Uh oh, looks like I touched a sensitive nerve...
Sorry about that, I meant no harm. Tryin' to help.
But I can't resist poking some fun at the outraged
reaction to what was clearly intended to be a "heads up"
on an issue that is certain to bite us all in the rear.
So, here goes... all of this is supposed to be >>FUNNY<<
so laugh, and realize that I don't have a mean bone in
> First I have never heard of Food Grade Formic
Well, maybe you have heard of www.google.com ,
or heard of Heather Clay of the CHC.
Sounds like you need to check one or the other,
and buy a vowel. [img]smile.gif[/img]
> and I have been using the stuf for the last 15 years.
Yeah, like I said, it is depressing how clueless
even good beekeepers are about this specific issue.
> I don't believe that I can go to the grocery store and
> purchase formic acid.
That's not where food grade formic acid would be sold,
> I don't believe that there is such a thing as food grade Formic
I'm not going to argue the point. Not only does it exist, but
it is what should be used in beehives. Don't listen to me,
ask your own regulatory folks.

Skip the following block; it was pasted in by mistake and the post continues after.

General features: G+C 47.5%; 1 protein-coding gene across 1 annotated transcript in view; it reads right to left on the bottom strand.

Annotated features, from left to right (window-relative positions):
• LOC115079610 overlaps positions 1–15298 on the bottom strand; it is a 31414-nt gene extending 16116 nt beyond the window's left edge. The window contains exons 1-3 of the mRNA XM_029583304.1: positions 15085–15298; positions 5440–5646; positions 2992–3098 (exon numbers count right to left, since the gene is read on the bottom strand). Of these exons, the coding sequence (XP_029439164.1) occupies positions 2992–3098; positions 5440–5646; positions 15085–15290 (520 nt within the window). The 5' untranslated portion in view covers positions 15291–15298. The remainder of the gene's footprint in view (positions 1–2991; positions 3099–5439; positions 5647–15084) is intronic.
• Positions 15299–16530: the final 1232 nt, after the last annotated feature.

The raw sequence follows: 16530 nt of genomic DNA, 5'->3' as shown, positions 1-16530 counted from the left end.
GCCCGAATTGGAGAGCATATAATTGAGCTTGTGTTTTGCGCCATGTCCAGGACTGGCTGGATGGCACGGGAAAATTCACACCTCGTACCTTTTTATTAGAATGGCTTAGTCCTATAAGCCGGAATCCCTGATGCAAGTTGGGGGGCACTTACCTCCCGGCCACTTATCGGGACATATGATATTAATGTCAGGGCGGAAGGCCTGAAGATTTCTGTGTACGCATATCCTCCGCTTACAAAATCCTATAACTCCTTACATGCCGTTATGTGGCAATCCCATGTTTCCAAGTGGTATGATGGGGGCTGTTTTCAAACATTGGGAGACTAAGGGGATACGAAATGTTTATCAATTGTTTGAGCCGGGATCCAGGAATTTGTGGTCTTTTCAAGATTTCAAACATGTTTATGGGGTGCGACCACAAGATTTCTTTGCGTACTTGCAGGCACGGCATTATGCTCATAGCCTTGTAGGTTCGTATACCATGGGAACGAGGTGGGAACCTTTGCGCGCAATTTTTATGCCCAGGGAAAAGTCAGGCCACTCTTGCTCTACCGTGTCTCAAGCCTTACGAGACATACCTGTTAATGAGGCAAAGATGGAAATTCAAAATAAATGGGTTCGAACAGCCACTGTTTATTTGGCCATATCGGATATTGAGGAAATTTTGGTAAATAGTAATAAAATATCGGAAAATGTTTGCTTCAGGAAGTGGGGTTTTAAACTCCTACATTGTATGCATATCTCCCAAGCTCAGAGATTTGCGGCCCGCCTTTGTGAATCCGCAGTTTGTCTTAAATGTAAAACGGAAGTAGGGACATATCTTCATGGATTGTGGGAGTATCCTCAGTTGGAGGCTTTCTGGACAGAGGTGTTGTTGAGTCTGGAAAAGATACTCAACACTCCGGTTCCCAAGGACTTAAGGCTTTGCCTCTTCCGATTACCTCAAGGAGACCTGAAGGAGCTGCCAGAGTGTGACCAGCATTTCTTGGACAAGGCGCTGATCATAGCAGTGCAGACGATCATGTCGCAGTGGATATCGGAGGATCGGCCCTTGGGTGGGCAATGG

> If someone told me that vaporizing rubarb leaves would kill mites
> just as well I would use it instead of industrial OA just because
> it is more organic.
If someone told me that they had some leaves they wanted to vaporize,
I'd worry about the impact on my next security clearance drug test!
Oh, wait a moment, you said rhubarb... never mind. [img]smile.gif[/img]
> I am not suprised that American honey was or still is banned from
> Europe due to Residues of various substances.
Oh, please. Drop the nationalistic chest pounding. You are nearly
as bad as that fellow we still wonder if we really elected or not,
and he's a real embarrassment to western civilization as a whole. [img]smile.gif[/img]
We are beekeepers, let's have fun and be buddies. There's much
more demand for honey than either the US or Canada can ever
provide, so it is not like the countries "compete" for sales.
> We in Canada are very cautious in what we apply to our hives.
Apparently so, except when it comes to basic issues like using
food-grade formic, rather than the stuff that has unacceptable
levels of heavy metals and other toxins.
> We depend on our export markets and the reputaion of our honey.
As a citizen of the country that is forced to accept most of Canada's